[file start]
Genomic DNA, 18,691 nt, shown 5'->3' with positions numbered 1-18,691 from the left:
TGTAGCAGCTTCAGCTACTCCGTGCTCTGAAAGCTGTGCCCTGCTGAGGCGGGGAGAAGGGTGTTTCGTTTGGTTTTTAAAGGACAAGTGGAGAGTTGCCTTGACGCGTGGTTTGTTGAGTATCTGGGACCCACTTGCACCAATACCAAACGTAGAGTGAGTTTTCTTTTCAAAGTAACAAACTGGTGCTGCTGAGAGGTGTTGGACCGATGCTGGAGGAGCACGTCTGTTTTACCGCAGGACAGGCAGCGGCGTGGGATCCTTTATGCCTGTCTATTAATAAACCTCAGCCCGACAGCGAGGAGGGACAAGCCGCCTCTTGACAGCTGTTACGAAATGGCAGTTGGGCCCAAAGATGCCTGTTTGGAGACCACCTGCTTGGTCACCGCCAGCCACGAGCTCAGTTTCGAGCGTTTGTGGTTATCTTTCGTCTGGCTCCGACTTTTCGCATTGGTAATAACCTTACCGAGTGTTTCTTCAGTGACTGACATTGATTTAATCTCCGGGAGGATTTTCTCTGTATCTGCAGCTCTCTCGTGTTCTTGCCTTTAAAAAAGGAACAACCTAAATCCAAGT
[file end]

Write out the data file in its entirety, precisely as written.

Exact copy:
Genomic DNA, 18,691 nt, shown 5'->3' with positions numbered 1-18,691 from the left:
TGTAGCAGCTTCAGCTACTCCGTGCTCTGAAAGCTGTGCCCTGCTGAGGCGGGGAGAAGGGTGTTTCGTTTGGTTTTTAAAGGACAAGTGGAGAGTTGCCTTGACGCGTGGTTTGTTGAGTATCTGGGACCCACTTGCACCAATACCAAACGTAGAGTGAGTTTTCTTTTCAAAGTAACAAACTGGTGCTGCTGAGAGGTGTTGGACCGATGCTGGAGGAGCACGTCTGTTTTACCGCAGGACAGGCAGCGGCGTGGGATCCTTTATGCCTGTCTATTAATAAACCTCAGCCCGACAGCGAGGAGGGACAAGCCGCCTCTTGACAGCTGTTACGAAATGGCAGTTGGGCCCAAAGATGCCTGTTTGGAGACCACCTGCTTGGTCACCGCCAGCCACGAGCTCAGTTTCGAGCGTTTGTGGTTATCTTTCGTCTGGCTCCGACTTTTCGCATTGGTAATAACCTTACCGAGTGTTTCTTCAGTGACTGACATTGATTTAATCTCCGGGAGGATTTTCTCTGTATCTGCAGCTCTCTCGTGTTCTTGCCTTTAAAAAAGGAACAACCTAAATCCAAGT